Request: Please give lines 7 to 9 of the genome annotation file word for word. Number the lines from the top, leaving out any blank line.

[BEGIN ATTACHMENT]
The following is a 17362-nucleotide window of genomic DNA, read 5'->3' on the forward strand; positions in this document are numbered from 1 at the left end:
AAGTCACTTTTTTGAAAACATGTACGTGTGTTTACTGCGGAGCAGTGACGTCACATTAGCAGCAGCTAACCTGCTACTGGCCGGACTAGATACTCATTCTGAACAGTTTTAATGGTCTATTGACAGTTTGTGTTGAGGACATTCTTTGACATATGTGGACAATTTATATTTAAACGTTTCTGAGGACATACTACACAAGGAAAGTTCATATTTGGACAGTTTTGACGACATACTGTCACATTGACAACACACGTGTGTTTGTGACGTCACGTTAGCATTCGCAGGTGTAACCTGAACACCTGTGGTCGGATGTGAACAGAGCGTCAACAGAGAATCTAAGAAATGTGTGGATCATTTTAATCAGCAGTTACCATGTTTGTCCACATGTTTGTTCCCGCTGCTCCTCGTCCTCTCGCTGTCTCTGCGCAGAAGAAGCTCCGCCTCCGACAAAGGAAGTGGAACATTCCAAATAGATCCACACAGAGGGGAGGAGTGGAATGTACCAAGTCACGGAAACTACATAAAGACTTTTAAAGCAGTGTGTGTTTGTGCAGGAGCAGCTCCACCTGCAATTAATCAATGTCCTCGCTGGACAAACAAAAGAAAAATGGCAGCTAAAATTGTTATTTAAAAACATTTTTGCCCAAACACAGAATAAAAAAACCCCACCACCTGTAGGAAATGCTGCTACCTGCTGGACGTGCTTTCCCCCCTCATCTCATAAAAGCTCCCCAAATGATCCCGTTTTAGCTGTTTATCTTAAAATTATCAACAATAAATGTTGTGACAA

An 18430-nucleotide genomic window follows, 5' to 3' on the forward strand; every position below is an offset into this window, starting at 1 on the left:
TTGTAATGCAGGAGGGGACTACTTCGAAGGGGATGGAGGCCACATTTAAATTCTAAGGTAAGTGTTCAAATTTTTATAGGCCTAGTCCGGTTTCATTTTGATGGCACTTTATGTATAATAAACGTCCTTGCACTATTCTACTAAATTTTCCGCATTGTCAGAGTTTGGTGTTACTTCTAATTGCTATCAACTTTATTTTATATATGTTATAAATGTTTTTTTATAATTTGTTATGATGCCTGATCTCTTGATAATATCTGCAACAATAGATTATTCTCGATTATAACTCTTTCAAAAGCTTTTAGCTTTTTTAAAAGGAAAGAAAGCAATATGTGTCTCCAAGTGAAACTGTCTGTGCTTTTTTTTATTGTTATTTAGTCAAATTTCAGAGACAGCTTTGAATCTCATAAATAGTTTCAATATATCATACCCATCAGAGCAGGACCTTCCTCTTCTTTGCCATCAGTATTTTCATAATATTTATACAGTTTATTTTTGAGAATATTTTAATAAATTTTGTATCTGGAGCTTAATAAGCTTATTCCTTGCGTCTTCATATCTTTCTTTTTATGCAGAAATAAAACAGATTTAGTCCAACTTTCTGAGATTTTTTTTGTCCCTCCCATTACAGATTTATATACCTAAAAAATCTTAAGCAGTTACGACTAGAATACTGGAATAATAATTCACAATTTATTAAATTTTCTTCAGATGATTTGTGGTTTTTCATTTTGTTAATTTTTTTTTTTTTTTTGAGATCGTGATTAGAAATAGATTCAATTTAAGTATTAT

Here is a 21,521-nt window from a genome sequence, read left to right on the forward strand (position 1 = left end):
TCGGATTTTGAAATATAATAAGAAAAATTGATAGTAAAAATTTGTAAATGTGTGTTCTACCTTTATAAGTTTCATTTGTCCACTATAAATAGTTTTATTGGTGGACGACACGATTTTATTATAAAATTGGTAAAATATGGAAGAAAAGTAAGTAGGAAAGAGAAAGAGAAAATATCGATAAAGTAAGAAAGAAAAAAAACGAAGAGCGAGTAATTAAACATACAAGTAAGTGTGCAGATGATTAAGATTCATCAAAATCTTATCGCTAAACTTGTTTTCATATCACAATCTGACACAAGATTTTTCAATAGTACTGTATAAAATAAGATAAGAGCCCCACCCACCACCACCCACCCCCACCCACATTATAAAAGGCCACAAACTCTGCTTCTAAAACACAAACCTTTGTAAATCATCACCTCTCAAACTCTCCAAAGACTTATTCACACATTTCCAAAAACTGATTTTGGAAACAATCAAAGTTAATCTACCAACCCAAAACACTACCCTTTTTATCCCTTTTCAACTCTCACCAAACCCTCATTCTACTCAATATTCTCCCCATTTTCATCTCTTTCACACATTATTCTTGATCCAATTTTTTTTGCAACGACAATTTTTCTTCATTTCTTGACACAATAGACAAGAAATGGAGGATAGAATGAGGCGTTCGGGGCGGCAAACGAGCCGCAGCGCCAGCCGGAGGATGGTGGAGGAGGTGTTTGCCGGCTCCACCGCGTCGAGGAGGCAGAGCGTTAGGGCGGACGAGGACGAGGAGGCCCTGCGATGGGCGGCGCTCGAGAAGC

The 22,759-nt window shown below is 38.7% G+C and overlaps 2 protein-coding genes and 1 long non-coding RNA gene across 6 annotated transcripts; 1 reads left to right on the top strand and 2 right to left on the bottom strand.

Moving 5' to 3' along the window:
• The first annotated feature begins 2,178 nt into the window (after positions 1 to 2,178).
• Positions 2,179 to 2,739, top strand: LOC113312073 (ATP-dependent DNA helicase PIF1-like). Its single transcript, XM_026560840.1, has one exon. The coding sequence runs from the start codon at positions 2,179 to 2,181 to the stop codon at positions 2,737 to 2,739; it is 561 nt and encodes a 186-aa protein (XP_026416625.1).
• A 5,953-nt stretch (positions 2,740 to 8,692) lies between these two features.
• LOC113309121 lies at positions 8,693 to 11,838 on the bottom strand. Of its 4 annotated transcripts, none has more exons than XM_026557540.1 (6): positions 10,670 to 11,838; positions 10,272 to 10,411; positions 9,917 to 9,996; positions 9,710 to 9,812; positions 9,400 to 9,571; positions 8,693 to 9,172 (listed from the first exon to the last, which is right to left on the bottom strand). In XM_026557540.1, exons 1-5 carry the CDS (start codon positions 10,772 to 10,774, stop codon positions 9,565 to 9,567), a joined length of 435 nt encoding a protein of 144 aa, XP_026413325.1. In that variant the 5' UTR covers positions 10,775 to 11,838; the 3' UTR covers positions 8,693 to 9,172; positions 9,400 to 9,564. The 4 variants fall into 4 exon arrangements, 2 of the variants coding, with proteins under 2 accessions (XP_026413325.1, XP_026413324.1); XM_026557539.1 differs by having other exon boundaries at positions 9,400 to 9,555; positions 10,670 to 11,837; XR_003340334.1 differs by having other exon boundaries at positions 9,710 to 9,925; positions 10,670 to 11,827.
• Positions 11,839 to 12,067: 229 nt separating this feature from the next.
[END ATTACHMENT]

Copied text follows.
The 22,759-nt window shown below is 38.7% G+C and overlaps 2 protein-coding genes and 1 long non-coding RNA gene across 6 annotated transcripts; 1 reads left to right on the top strand and 2 right to left on the bottom strand.

Moving 5' to 3' along the window:
• The first annotated feature begins 2,178 nt into the window (after positions 1 to 2,178).